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New coordinators comfortable with task at hand

The Broncos' new coaches got the memo.

No matter what form their 2015 team takes -- and with 19 percent of the final 53-man roster eligible for unrestricted free agency, at least some change is coming, like it or not -- the task for Head Coach Gary Kubiak and his staff is clear: ensure that the Broncos maximize their potential by attacking and refusing to back down.

Call it whatever you will -- "kicking and screaming," expelling smoke through the nostrils, playing like a pack of rabid dogs -- it is in the attitude of the team's performance where this coaching staff hopes to imprint its first mark.

"Well that's a part of playing hard," said Offensive Coordinator Rick Dennison. "That's going to be part of the thing that we consider that they're accountable for: Play hard, great effort. And they'll know that (from) Day One."

Talent isn't a problem, as Dennison learned when he worked at the Pro Bowl with the Ravens' staff. The Broncos had eight players there, including two -- cornerback Aqib Talib and left tackle Ryan Clady -- who played for Dennison's team.

"It's a talent-laden group, offense and defense, so I'm certainly excited for that," Dennison said. "And certainly having been around here for years, I know what the expectations are and I'm excited about the expectations."

The expectations are high for Wade Phillips' defense, which finished 2014 ranked third in the league in total yardage and second in yardage per play allowed, but did not fare as well in pass-rush metrics and had just three sacks in the last four games, including the playoff los.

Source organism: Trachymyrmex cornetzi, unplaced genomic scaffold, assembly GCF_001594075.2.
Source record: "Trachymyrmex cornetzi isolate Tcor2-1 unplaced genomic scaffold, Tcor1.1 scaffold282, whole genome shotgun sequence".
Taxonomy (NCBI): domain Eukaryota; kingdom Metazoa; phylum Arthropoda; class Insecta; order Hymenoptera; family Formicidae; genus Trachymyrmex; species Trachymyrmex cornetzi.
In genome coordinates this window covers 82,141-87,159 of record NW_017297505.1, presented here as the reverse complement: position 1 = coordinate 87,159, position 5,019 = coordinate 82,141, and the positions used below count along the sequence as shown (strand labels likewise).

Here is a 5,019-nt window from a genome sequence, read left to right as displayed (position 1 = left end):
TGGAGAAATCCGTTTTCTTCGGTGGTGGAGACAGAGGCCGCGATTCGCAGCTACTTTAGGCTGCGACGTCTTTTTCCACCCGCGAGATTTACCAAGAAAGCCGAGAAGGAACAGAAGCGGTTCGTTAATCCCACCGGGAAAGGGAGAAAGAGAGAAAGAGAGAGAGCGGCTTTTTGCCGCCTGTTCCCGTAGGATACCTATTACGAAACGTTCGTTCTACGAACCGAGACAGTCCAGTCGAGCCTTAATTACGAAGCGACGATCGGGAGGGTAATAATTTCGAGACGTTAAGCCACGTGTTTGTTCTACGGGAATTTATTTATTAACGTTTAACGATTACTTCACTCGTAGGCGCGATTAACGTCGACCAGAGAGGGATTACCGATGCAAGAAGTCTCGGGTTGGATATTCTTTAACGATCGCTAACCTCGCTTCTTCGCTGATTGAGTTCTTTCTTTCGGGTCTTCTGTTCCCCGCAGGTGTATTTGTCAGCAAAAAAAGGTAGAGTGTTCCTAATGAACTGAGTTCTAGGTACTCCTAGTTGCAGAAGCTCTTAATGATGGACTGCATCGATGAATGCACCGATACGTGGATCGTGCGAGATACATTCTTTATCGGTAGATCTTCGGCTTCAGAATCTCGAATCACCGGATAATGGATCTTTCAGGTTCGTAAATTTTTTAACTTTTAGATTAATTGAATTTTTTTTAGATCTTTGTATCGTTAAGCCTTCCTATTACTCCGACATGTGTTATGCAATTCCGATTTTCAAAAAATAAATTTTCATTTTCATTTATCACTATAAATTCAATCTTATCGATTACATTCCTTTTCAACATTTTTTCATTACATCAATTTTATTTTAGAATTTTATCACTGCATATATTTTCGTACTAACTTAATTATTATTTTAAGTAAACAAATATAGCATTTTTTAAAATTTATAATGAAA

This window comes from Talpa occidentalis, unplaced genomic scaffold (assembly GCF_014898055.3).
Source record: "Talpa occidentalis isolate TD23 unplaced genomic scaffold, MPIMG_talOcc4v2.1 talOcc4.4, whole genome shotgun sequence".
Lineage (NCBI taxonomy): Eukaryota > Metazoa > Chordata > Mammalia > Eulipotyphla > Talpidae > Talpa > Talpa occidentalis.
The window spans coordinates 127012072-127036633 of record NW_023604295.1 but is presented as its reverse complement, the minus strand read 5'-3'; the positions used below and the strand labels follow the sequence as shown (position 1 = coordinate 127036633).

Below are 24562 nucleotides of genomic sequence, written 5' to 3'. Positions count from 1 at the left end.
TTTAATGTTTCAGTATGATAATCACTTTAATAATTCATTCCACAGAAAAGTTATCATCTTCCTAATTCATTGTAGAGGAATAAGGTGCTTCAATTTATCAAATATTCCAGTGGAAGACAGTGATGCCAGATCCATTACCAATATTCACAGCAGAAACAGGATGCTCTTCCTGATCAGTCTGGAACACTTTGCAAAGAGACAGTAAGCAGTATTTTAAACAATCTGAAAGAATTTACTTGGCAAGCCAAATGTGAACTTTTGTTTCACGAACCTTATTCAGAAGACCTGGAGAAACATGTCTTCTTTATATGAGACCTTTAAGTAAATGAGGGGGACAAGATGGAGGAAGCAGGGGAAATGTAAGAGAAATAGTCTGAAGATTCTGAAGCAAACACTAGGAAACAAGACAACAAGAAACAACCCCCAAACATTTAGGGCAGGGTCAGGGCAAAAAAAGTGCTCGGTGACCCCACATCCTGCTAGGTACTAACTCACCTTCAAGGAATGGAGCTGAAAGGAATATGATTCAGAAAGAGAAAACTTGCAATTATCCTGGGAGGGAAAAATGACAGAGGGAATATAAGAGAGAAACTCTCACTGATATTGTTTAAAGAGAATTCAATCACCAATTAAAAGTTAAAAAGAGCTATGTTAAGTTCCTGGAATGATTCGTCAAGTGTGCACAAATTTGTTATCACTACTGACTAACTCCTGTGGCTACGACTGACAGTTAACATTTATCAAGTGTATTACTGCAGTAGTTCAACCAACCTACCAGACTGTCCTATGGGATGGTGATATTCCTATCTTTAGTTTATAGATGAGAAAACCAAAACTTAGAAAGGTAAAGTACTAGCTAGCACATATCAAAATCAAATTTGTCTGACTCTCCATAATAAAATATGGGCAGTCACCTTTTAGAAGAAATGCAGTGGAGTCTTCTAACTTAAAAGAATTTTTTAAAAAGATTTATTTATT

To the surprise of no one who has watched Phillips' defenses, he preached aggression.

"We're aggressive. Defensive players, they're aggressive by nature," Phillips said. "I think you take something away from them when you don't let them be. And aggressive doesn't mean blitzing all the time, but it does mean coming off the football—everybody coming off the football.

"You won't see a square stance from a defensive lineman -- so to speak for people who know football -- where you're reading. This is an attack defense, and that's the way players like to play. You get the best results out of that and I think you play the best that way so we'll be that way."

Special teams benefits from aggression, as well, and for players who switch between defense and the third phase, the same attacking mindset serves them well when they sprint downfield to cover a kickoff or punt, or blast forward to block for a returner.

But one key task for new coordinator Joe DeCamillis is to increase the discipline on the Broncos' special teams. Only six teams have racked up more penalty yardage in the last two seasons than the Broncos have (373), and in each season the Broncos ranked 27th (2013) and 21st (2014) in avoiding penalties.

Speed and discipline serve you well on offense and defense, and special teams is no different.

"We want to play faster than our opponents," DeCamillis said. "When they look at it on tape I want them to know that we're going to be a fast team and a physical team. The other thing about it is you want to be very fundamentally sound. Any time a coach turns on the film I want them to say, 'Wow, that guy—technique-wise—they're excellent at what they do.'

"And that's really, kind of fits in to what 'Kub' is asking for, too. We came in and talked and that was something that was important to him and we want to carry that on and get better."

Getting better from a 12-4 season and a 38-10 record in the last three years is difficult. But the playoff loss and the manner in which it occurred revealed cracks that must be filled and fortified. How well the Broncos succeed at this will determine the success of the overhauled staff, and its work in all phases.

Do you have a question for Andrew Mason? Ask it here and you might be in this week's Mailbag!

Check out photos of Rick Dennison, Wade Phillips and Joe DeCamillis as they met the media on Tuesday. All photos by Eric Lars Bakke.

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